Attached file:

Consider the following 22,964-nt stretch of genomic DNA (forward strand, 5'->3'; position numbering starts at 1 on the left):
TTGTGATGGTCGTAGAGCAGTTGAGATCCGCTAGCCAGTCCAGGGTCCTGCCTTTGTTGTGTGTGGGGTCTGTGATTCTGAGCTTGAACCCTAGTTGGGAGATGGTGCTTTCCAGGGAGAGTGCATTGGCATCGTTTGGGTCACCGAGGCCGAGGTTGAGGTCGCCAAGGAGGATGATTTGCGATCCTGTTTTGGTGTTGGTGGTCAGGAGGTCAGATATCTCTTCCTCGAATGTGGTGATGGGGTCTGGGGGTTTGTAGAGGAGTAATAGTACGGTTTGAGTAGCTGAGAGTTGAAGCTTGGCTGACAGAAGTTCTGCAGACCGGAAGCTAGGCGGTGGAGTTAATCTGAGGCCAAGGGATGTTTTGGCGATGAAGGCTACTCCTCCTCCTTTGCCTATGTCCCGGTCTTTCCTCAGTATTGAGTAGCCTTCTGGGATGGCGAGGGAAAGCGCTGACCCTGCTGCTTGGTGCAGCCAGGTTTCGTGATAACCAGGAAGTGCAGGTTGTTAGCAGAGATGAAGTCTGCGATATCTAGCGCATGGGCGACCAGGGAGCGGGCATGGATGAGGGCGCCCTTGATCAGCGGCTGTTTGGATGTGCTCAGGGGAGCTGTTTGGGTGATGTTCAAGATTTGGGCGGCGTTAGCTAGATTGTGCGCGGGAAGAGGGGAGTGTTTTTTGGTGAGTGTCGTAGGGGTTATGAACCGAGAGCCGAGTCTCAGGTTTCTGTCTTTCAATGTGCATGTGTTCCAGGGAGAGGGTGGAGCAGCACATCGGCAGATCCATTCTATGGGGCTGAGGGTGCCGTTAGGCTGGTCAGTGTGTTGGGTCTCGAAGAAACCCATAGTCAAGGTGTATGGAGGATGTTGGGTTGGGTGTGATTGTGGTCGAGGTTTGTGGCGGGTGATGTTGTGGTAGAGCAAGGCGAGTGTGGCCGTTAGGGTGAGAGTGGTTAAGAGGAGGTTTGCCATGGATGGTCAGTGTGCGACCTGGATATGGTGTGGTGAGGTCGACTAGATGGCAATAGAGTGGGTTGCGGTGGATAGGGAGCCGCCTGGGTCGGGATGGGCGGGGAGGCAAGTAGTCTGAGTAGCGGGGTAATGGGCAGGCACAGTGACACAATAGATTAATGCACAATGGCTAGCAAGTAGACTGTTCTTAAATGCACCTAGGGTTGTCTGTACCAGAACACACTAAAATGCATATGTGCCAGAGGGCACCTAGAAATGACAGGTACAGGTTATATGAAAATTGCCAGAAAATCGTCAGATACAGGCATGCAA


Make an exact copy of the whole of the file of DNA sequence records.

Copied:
Consider the following 22,964-nt stretch of genomic DNA (forward strand, 5'->3'; position numbering starts at 1 on the left):
TTGTGATGGTCGTAGAGCAGTTGAGATCCGCTAGCCAGTCCAGGGTCCTGCCTTTGTTGTGTGTGGGGTCTGTGATTCTGAGCTTGAACCCTAGTTGGGAGATGGTGCTTTCCAGGGAGAGTGCATTGGCATCGTTTGGGTCACCGAGGCCGAGGTTGAGGTCGCCAAGGAGGATGATTTGCGATCCTGTTTTGGTGTTGGTGGTCAGGAGGTCAGATATCTCTTCCTCGAATGTGGTGATGGGGTCTGGGGGTTTGTAGAGGAGTAATAGTACGGTTTGAGTAGCTGAGAGTTGAAGCTTGGCTGACAGAAGTTCTGCAGACCGGAAGCTAGGCGGTGGAGTTAATCTGAGGCCAAGGGATGTTTTGGCGATGAAGGCTACTCCTCCTCCTTTGCCTATGTCCCGGTCTTTCCTCAGTATTGAGTAGCCTTCTGGGATGGCGAGGGAAAGCGCTGACCCTGCTGCTTGGTGCAGCCAGGTTTCGTGATAACCAGGAAGTGCAGGTTGTTAGCAGAGATGAAGTCTGCGATATCTAGCGCATGGGCGACCAGGGAGCGGGCATGGATGAGGGCGCCCTTGATCAGCGGCTGTTTGGATGTGCTCAGGGGAGCTGTTTGGGTGATGTTCAAGATTTGGGCGGCGTTAGCTAGATTGTGCGCGGGAAGAGGGGAGTGTTTTTTGGTGAGTGTCGTAGGGGTTATGAACCGAGAGCCGAGTCTCAGGTTTCTGTCTTTCAATGTGCATGTGTTCCAGGGAGAGGGTGGAGCAGCACATCGGCAGATCCATTCTATGGGGCTGAGGGTGCCGTTAGGCTGGTCAGTGTGTTGGGTCTCGAAGAAACCCATAGTCAAGGTGTATGGAGGATGTTGGGTTGGGTGTGATTGTGGTCGAGGTTTGTGGCGGGTGATGTTGTGGTAGAGCAAGGCGAGTGTGGCCGTTAGGGTGAGAGTGGTTAAGAGGAGGTTTGCCATGGATGGTCAGTGTGCGACCTGGATATGGTGTGGTGAGGTCGACTAGATGGCAATAGAGTGGGTTGCGGTGGATAGGGAGCCGCCTGGGTCGGGATGGGCGGGGAGGCAAGTAGTCTGAGTAGCGGGGTAATGGGCAGGCACAGTGACACAATAGATTAATGCACAATGGCTAGCAAGTAGACTGTTCTTAAATGCACCTAGGGTTGTCTGTACCAGAACACACTAAAATGCATATGTGCCAGAGGGCACCTAGAAATGACAGGTACAGGTTATATGAAAATTGCCAGAAAATCGTCAGATACAGGCATGCAA